Portraits of Wildflowers

Perspectives on Nature Photography

Posts Tagged ‘white

Time again for ladies’ tresses orchids

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Last fall I found exactly zero Great Plains ladies’ tresses orchids (Spiranthes magnicamporum) at a site in northwest Austin that I’ve been going to for over a decade to photograph them. This year, tipped off by Meg Inglis on October 19th that the ladies’ tresses in her area a little west of Austin had already been coming out for a while, I went to “my” property on October 24th and soon located a dozen or so, even though it was unusually early in the season for me to expect any there. I photographed several of the orchids from the side, which is “normal,” but I also had the urge to do some limited-focus portraits looking down from above for a change. The brown around the spike of spiraling flowers came from drying leaves on the ground.

UPDATE. It occurred to me that you may not know what a ladies’ tresses orchid looks like, so here’s a conventional view taken at the same site six years ago. Within that post is a link to a more esthetic view from the side.

And here’s a relevant quotation for today: “To me, photography is an art of observation. It’s about finding something interesting in an ordinary place… I’ve found it has little to do with the things you see and everything to do with the way you see them.” — Elliott Erwitt.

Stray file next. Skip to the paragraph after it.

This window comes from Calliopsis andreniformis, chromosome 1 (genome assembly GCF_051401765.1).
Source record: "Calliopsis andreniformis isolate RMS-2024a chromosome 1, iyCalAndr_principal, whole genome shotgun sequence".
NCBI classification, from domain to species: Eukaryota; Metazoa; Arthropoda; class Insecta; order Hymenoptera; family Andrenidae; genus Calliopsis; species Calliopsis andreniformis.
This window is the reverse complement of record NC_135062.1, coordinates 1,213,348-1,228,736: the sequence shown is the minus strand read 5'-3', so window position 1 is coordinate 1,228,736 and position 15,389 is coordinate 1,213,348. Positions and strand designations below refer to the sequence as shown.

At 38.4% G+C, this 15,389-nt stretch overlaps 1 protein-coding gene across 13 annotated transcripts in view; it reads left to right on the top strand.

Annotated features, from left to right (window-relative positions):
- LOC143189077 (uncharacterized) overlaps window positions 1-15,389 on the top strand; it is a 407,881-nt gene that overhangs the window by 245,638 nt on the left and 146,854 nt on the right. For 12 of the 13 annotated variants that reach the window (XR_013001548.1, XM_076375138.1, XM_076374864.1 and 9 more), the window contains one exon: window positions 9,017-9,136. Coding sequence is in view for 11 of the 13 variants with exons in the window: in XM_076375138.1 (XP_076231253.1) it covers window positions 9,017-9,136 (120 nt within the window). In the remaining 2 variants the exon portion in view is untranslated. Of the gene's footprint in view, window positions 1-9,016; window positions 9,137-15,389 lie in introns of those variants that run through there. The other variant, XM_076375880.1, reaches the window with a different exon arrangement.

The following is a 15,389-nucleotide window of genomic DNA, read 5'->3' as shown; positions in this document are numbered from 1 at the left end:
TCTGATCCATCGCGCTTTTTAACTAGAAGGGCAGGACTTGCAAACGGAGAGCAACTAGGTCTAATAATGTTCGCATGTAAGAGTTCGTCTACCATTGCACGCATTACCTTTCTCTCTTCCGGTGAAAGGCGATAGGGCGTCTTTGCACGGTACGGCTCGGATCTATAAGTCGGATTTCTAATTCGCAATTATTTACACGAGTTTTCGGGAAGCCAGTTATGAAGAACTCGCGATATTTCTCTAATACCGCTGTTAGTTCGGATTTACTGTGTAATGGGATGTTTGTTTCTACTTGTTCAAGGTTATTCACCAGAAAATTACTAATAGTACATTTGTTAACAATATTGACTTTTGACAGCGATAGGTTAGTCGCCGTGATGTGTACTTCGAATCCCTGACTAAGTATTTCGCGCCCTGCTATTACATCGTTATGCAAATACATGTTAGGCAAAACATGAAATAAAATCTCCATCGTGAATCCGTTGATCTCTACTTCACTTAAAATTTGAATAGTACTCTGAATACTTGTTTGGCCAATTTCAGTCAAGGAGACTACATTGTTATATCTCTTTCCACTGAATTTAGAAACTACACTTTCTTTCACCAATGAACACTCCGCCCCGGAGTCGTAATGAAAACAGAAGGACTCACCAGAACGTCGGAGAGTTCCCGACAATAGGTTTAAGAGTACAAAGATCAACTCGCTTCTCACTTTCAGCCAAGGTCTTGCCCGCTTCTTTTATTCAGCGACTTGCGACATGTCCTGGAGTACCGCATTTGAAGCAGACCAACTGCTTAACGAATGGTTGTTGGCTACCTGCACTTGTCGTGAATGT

© 2020 Steven Schwartzman

Written by Steve Schwartzman

October 30, 2020 at 4:26 AM

White: familiar and unfamiliar

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On August 18th I spent time at Raab Park in Round Rock and photographed several things that were white. A very familiar one was Clematis drummondii, whose feathery strands you see above. (You may remember that I also made portraits of some actual feathers there.) Near the end of my stay I noticed a little group of low plants I wasn’t familiar with. I took pictures and hoped that later on I could figure out what I’d photographed. Thanks to a timely post in the Texas Wildflowers Facebook group, I’ll say that the plants seem to have been Nealley’s globe amaranth, Gomphrena nealleyi. Other species I’ve seen online do have a more globe-like inflorescence than this one. The scientific name of this species pays tribute to Greenleaf Cilley Nealley (1846-1896), a Texan botanist—and look how appropriate his first name was for the profession he pursued.

Nealley’s globe amaranth normally grows in south Texas, so perhaps it’s expanding its range. Botanist Bill Carr says it’s rare in Travis County, and the USDA map doesn’t have it marked for Williamson County, which is where I found my specimens. And speaking of globe amaranth, here’s a quotation for today: